This article needs additional citations for verification. Please help improve this article by adding citations to reliable sources. Unsourced material may be challenged and removed.Find sources: "United Nations Day" – news · newspapers · books · scholar · JSTOR (October 2017) (Learn how and when to remove this template message)
United Nations Day
Flag of the United Nations.svg
Official nameUnited Nations Day
Also calledU.N. Day
Observed byPeople around the world
TypeUnited Nations organization
CelebrationsMeetings, discussions, exhibits, cultural performances
Date24 October
Next time24 October 2023 (2023-10-24)
Related toWorld Development Information Day

United Nations Day is an annual commemorative day, reflecting the official creation of the United Nations on 24 October 1945. In 1947, the United Nations General Assembly declared 24 October, the anniversary of the Charter of the United Nations, to "be devoted to making known to the people of the world the aims and achievements of the United Nations and to gaining their support for" its work.[1]

In 1971, the United Nations General Assembly adopted a further resolution (United Nations Resolution 2782) declaring that United Nations Day shall be an international observance or international holiday and recommended that it should be observed as a public holiday by United Nations member states.[2]

World War II Allies' day

The first event called "United Nations Day" was a World War II Allies' day of solidarity and military parades launched by US President Franklin D. Roosevelt tied to US Flag Day on 14 June 1942, six months after the Declaration by United Nations. It was observed in New York City as the "New York at War" parade, in London, and by the Soviet and Chinese governments.[3][4][5][6][7][8]

It was observed throughout World War II, during 1942–1944. Prior to the foundation of the UN itself, it was not directly connected to the current international observance.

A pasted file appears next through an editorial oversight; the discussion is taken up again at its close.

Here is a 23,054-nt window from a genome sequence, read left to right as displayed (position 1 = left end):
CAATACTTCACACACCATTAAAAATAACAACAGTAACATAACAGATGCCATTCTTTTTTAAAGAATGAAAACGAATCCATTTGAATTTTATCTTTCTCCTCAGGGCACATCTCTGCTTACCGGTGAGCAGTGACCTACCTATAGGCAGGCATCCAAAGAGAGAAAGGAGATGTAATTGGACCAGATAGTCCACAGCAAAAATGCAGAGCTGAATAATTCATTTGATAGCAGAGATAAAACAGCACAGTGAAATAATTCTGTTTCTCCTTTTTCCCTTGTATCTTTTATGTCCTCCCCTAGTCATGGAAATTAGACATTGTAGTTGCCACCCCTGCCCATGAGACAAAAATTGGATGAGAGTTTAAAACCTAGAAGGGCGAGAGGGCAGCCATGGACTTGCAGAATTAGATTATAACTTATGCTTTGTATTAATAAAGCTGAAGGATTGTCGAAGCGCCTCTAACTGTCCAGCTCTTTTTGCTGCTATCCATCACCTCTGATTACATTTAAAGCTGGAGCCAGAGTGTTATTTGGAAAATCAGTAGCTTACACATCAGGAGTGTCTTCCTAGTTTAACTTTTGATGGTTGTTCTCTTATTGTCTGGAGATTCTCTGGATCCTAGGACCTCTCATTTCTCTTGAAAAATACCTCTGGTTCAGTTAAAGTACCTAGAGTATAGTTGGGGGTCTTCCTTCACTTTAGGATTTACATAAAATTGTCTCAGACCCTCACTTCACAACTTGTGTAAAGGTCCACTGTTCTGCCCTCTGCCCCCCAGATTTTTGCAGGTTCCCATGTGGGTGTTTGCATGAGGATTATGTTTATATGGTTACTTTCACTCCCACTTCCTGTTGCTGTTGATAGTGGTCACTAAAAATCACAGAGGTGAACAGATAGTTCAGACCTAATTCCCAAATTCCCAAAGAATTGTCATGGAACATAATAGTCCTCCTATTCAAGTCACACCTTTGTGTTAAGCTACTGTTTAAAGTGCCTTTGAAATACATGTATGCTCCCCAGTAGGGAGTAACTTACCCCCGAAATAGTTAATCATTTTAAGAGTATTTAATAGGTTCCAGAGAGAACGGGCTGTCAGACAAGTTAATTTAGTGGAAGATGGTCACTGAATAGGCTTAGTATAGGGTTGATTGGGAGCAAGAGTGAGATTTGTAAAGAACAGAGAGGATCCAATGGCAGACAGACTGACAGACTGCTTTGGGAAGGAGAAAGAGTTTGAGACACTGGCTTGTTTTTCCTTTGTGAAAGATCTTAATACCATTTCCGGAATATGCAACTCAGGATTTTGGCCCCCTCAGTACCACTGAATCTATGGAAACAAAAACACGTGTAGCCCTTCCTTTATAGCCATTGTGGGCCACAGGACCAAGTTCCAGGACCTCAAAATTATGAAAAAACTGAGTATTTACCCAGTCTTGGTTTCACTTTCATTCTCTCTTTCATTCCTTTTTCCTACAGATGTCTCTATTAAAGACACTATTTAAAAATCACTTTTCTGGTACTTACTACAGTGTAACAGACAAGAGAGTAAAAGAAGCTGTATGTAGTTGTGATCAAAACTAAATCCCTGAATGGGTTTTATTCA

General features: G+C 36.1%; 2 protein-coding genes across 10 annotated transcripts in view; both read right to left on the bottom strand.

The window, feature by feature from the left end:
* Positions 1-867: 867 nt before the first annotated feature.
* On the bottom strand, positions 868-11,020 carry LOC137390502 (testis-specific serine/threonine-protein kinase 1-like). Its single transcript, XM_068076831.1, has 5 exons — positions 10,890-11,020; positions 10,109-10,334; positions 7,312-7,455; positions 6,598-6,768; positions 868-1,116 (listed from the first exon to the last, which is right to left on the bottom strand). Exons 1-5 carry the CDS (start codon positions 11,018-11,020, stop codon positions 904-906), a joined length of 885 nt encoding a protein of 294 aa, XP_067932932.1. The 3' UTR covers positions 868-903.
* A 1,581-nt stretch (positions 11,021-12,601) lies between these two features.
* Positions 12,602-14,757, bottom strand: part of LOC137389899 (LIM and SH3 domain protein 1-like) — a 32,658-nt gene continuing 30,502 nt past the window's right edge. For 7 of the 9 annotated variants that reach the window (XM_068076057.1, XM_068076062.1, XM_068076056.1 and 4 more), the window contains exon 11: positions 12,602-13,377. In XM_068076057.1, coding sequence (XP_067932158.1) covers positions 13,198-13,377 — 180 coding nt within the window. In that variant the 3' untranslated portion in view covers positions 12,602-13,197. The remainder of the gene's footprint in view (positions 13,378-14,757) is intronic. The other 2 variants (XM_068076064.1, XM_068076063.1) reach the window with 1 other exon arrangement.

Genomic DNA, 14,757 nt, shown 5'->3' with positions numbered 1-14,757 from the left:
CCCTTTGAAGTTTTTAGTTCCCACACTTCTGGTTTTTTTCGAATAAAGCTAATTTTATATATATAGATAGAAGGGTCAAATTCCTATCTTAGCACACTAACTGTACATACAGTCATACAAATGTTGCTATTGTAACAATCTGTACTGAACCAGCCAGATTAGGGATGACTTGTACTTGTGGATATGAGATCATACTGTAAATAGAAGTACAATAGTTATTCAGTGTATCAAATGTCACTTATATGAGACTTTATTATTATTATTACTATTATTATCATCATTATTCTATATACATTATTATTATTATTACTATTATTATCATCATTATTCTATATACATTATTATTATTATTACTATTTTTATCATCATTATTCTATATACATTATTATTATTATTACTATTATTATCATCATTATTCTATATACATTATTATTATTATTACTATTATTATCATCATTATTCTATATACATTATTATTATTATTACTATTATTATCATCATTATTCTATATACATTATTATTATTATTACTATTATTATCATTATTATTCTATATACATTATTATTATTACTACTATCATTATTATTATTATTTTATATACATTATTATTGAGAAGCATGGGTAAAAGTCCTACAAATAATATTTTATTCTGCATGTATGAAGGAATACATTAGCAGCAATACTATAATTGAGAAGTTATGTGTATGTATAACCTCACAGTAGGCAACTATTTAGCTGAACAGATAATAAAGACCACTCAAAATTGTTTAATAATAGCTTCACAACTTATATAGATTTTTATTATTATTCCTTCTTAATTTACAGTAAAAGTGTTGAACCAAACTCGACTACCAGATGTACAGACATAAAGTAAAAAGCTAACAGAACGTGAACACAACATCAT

U.N. Day has traditionally been marked throughout the world with meetings, discussions and exhibits about the achievements and goals of the organization. In 1971, the General Assembly recommended that member states observe it as a public holiday.

Several international schools throughout the world would also celebrate the diversity of their student body on United Nations Day (although the event is not necessarily celebrated on 24 October). Celebrations often include a show of cultural performances in the evening and a food fair, where food is available from all over the world.

On United Nations Day in 1951, the United Nations Postal Administration issued the first UN Stamps, which were issued in U.S. Dollars at the U.N. Headquarters in New York.[9]

In the United States, the President has issued a proclamation each year for United Nations Day since 1948.[10]

In Kosovo, United Nations Day is an official non-working day, as the province is administered by the Interim Administration Mission.

In the Philippines, local schoolchildren customarily dress in the national costumes of member states and hold a programme on U.N. Day, which is the last school day before semestral break. Individual students, classes, or grade levels are assigned a country to represent and study; students handcraft their assigned country's flag, and prepare cultural presentations and food as part of the day's educational activities. in some schools inspires the beauty pageants that which is called: Mr And Ms United Nations, that are focuses the culture, talent and physical attributes.

See also


  1. ^ United Nations General Assembly Session 2 Resolution 168. United Nations Day A/RES/168(II) 31 October 1947. Retrieved 2008-10-24.
  2. ^ United Nations General Assembly Session -1 Resolution 2782. Proclamation of United Nations Day as an international holiday A/RES/2782(XXVI) 6 December 1971. Retrieved 2008-10-24.
  3. ^ Plesch, Dan (June 6, 2010). "The United Nations: The Free World's Great Parade". History Today. Vol. 60, no. 6.
  4. ^ "London Decked with Flags for United Nations - Other Countries Prepare to Celebrate". Chicago Tribune. June 14, 1942. p. 5.
  5. ^ Plesch, Dan; Weiss, Thomas G. (2015-01-09). Wartime Origins and the Future United Nations. Routledge. p. 5. ISBN 9781134668731.
  6. ^ Bennett, M. Todd (2012-11-01). One World, Big Screen: Hollywood, the Allies, and World War II. UNC Press Books. p. 113. ISBN 9780807837467.
  7. ^ Churchill, Sir Winston S. (2013-04-01). The End of the Beginning. RosettaBooks. p. 168. ISBN 9780795331787.
  8. ^ Johnstone, Andrew (2016-04-22). Dilemmas of Internationalism: The American Association for the United Nations and US Foreign Policy, 1941-1948. Routledge. ISBN 9781317150541.
  9. ^ "History - UN Stamps". Retrieved 2020-01-26.
  10. ^ "Harry S. Truman: Proclamation 2811—United Nations Day, 1948". Retrieved 2017-10-29.